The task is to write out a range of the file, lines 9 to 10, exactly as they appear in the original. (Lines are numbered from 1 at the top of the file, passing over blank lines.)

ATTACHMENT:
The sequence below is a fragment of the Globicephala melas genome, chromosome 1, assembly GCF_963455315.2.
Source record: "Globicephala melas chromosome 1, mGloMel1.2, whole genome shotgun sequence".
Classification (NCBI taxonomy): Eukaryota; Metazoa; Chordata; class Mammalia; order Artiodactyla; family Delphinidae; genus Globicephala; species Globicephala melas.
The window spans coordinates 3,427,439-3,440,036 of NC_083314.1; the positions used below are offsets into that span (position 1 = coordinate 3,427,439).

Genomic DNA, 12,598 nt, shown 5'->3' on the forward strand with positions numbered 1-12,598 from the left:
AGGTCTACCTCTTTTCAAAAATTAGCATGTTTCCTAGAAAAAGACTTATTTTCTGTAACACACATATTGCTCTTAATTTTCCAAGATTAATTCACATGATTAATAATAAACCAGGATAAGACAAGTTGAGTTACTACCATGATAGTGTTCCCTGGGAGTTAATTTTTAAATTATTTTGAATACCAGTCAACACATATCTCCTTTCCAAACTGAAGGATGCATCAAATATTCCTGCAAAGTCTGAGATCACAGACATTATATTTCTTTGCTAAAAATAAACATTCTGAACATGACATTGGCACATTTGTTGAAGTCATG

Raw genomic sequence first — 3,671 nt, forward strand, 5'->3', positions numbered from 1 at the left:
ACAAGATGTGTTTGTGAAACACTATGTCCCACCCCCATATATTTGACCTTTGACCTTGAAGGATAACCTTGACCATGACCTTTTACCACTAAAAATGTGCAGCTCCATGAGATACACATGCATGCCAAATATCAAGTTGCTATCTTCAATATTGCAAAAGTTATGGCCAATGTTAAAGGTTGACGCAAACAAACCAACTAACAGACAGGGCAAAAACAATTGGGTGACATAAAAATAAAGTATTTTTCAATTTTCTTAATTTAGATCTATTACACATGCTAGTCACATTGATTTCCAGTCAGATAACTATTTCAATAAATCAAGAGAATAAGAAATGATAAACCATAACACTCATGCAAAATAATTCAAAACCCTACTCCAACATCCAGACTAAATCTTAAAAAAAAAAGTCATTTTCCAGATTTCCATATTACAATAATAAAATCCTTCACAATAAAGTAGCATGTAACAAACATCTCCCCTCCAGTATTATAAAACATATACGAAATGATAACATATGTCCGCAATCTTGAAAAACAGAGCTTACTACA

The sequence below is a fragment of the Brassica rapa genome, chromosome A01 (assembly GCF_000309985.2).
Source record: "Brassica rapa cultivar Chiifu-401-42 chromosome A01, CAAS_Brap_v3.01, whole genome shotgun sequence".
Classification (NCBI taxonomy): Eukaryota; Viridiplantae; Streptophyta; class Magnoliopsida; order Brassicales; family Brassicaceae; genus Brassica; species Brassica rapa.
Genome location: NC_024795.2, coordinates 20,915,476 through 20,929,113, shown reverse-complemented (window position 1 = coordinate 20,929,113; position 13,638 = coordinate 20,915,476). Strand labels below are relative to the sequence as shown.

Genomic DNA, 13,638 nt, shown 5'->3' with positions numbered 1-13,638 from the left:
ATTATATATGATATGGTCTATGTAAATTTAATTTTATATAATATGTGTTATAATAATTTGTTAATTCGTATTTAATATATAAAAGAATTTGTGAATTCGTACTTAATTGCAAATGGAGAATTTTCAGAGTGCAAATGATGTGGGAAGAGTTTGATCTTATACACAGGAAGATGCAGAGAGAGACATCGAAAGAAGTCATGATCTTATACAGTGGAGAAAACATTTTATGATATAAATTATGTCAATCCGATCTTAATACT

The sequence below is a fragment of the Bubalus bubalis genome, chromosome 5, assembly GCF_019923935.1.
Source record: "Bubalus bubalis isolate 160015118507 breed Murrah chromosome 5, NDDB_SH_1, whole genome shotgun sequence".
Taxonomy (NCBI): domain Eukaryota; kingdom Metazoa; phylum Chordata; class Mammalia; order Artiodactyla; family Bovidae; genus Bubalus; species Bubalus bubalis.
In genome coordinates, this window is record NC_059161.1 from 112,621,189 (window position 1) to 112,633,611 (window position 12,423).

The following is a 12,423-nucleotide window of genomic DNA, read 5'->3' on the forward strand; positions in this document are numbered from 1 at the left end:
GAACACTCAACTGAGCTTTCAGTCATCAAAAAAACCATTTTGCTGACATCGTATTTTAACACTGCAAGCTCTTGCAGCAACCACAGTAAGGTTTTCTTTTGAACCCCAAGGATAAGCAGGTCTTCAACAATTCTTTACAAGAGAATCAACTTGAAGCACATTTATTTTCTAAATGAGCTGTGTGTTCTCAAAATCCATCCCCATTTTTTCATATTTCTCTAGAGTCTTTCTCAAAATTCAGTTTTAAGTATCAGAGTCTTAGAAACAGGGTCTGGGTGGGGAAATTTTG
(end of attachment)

The sequence below is a fragment of the Brassica rapa genome, chromosome A01 (assembly GCF_000309985.2).
Source record: "Brassica rapa cultivar Chiifu-401-42 chromosome A01, CAAS_Brap_v3.01, whole genome shotgun sequence".